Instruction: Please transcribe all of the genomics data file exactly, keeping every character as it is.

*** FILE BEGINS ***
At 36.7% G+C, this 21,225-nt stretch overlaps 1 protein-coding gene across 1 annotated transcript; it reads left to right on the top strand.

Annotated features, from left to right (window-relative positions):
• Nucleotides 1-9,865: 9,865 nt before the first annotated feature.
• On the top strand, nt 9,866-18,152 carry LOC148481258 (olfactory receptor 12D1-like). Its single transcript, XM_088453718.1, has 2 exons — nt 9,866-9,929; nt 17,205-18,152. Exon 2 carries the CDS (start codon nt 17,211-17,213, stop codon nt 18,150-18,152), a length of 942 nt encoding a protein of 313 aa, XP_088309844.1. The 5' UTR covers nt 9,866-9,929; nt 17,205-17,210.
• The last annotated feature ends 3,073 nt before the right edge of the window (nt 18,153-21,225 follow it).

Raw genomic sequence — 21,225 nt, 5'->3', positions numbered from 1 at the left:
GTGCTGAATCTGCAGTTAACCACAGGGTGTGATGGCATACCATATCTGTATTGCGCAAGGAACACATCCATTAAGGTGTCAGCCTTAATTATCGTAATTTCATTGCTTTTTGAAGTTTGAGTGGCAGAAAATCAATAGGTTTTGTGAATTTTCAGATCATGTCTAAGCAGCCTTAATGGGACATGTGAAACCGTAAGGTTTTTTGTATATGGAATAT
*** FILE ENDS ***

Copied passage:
At 36.7% G+C, this 21,225-nt stretch overlaps 1 protein-coding gene across 1 annotated transcript; it reads left to right on the top strand.

Annotated features, from left to right (window-relative positions):
• Nucleotides 1-9,865: 9,865 nt before the first annotated feature.
• On the top strand, nt 9,866-18,152 carry LOC148481258 (olfactory receptor 12D1-like). Its single transcript, XM_088453718.1, has 2 exons — nt 9,866-9,929; nt 17,205-18,152. Exon 2 carries the CDS (start codon nt 17,211-17,213, stop codon nt 18,150-18,152), a length of 942 nt encoding a protein of 313 aa, XP_088309844.1. The 5' UTR covers nt 9,866-9,929; nt 17,205-17,210.
• The last annotated feature ends 3,073 nt before the right edge of the window (nt 18,153-21,225 follow it).

Raw genomic sequence — 21,225 nt, 5'->3', positions numbered from 1 at the left:
GTGCTGAATCTGCAGTTAACCACAGGGTGTGATGGCATACCATATCTGTATTGCGCAAGGAACACATCCATTAAGGTGTCAGCCTTAATTATCGTAATTTCATTGCTTTTTGAAGTTTGAGTGGCAGAAAATCAATAGGTTTTGTGAATTTTCAGATCATGTCTAAGCAGCCTTAATGGGACATGTGAAACCGTAAGGTTTTTTGTATATGGAATAT